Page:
120 The evidence of Mr Cecilio, an AM engaged by IBD and who was allocated to clients of OT, was to the effect that:
(a) the goal of AMs engaged by OT was to increase the deposits that clients of OT made to their OT trading accounts, and to encourage the clients to open multiple positions and thereby increase the prospects of clients losing money;
(b) that goal was advanced by IBD in part by giving AMs cash incentives if they were able to secure deposits from clients;
(c) the purpose of asking clients of OT to open their online banking whilst connected to TeamViewer was so that the AM could determine the amount of money that a client had, so that the AMs “could encourage them to deposit that money into their [OT] trading account”.
121 ASIC says that by making each statement summarised or otherwise identified in annexures to its FAPOC, the AMs provided financial product advice that was personal advice within the meaning of s 766B(3) to the investor to whom that statement was made.
122 Now ASIC alleges that the many hundreds of statements on which it relies each constituted the separate provision of financial product advice. But the similarities between the statements in each category justify them conveniently being considered together.
123 Now clearly CFDs and FX contracts are derivatives within the meaning of s 761D and therefore financial products (s 764A(1)(c)). Further, there is little doubt that the relevant investors of AGM, OT and Ozifin were each retail clients (s 761G). Accordingly, the real issues that I need to consider are the following.
124 First, did the advice statements constitute a recommendation or statement of opinion to the investors to whom it was made within the meaning of s 766B(1)?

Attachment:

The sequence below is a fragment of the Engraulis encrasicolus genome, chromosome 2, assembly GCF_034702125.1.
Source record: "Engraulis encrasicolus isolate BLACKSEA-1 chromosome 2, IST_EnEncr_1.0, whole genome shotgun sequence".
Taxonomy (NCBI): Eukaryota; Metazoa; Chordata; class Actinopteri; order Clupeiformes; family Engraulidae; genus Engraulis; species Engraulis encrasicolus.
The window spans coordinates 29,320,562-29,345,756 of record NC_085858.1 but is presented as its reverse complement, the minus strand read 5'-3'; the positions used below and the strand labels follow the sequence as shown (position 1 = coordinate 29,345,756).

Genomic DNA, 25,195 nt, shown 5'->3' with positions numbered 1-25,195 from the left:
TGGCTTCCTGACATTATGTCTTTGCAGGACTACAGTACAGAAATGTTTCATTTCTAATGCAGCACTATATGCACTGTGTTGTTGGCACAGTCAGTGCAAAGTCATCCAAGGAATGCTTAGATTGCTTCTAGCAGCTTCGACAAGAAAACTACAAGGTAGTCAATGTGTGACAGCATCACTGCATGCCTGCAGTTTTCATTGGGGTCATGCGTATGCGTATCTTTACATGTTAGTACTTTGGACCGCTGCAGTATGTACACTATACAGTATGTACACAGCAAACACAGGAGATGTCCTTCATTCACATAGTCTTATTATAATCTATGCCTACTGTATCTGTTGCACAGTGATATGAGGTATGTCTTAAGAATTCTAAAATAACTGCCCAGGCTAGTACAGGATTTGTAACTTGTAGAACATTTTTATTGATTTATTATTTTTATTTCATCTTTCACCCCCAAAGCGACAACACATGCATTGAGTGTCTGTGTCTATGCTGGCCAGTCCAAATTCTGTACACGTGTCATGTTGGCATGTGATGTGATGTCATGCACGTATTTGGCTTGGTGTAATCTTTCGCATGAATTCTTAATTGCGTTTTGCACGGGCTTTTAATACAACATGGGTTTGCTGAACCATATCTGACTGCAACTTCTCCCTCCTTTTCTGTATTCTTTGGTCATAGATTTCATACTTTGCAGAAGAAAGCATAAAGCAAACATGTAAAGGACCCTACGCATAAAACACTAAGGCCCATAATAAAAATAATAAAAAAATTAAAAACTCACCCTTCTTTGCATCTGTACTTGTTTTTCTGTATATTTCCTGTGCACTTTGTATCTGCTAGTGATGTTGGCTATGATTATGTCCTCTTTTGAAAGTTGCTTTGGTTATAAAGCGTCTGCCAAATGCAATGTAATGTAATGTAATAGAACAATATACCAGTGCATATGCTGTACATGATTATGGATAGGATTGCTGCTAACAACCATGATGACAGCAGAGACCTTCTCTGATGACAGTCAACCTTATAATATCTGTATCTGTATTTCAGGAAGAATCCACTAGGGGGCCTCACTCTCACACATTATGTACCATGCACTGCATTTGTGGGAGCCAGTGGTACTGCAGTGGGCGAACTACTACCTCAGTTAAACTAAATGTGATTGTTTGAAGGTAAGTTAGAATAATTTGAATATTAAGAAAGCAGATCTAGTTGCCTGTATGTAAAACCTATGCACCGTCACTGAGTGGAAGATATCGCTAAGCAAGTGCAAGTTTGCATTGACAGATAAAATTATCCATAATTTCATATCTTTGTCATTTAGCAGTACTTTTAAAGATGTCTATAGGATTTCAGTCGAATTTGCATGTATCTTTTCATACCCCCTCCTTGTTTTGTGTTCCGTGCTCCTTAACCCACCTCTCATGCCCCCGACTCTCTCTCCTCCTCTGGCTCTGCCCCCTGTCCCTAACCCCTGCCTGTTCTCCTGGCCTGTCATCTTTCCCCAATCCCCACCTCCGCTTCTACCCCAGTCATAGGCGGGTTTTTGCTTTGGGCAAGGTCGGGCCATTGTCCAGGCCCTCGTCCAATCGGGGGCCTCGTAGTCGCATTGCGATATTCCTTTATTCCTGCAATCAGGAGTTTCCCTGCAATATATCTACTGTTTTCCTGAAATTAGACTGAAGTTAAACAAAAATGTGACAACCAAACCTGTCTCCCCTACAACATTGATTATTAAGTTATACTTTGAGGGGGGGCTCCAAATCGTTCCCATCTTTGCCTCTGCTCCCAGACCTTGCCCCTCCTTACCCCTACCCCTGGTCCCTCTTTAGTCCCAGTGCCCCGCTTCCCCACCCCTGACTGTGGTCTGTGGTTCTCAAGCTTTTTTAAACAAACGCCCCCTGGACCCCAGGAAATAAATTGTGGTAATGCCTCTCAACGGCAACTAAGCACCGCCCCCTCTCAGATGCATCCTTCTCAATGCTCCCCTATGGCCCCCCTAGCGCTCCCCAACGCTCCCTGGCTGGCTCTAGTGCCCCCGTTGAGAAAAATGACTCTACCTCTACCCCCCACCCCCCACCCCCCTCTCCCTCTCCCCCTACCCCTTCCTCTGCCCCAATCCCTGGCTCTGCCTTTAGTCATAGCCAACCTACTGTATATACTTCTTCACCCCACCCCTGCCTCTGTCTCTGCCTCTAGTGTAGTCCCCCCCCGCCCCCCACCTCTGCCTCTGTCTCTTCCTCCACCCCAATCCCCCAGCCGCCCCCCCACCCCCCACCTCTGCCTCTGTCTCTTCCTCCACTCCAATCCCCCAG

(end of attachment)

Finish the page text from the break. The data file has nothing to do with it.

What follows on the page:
125 Second, were the advice statements:
(a) intended to influence the investor in deciding whether to:
(i) in the case of the position statements or signal provider statements, take a particular CFD or FX contract position?;
(ii) in the case of the deposit statements, deposit further funds to the clients’ trading account?; or
(iii) in the case of the trading strategy statements, adopt a particular trading strategy?; or
(b) could reasonably be regarded as being intended to have such an influence?
126 Third, did the personal matters about each investor that they revealed to the relevant AM constitute one or more of that investor’s objectives, financial situation or needs within the meaning of s 766B(3)?
127 Fourth, were some or all of those advice statements provided in circumstances where:
(a) it could be inferred that the AM who made the particular advice statement considered one or more of the investor’s objectives, financial situation or needs?; or
(b) a reasonable person might expect the AM to have considered one or more of the investor’s objectives, financial situation or needs?
128 In summary, in my view an affirmative answer should be given to each of these questions.
129 As I have said, ASIC has helpfully prepared a detailed summary of the statements made by the AMs that ASIC says constituted the provision of personal advice, including by reference to those parts of the transcripts of the conversations between the AMs and the investors in which those statements appear. Save for some matters that I will address later, that summary is accurate, subject to some transcription errors that I have corrected. Let me discuss in some detail what the evidence reveals.
Position statements and signal provider statements
130 The conduct of the AMs that constituted the position statements and signal provider statements was commonly characterised by the AM providing advice to open a particular position. Typically the AM would either identify a currency pair or affirm the client’s selection of a currency pair. In the case of the signal provider statements, such conduct occurred by reference to information from a third party information provider. In the case of AGM and OT, that information provider was commonly the free website “Investing.com”. In the case of Ozifin, the third party information provider was “Trading Central”. The AM described to the client the volume of the position that they should open, or commented on the volume that that client had suggested.
131 In instances in which the AMs gave advice to leave open or close a position, that conduct was typically characterised by the AMs mentioning a particular open position after either identifying it themselves or being directed to it by the client, and saying what the client should do in relation to that position, being either to leave open or close.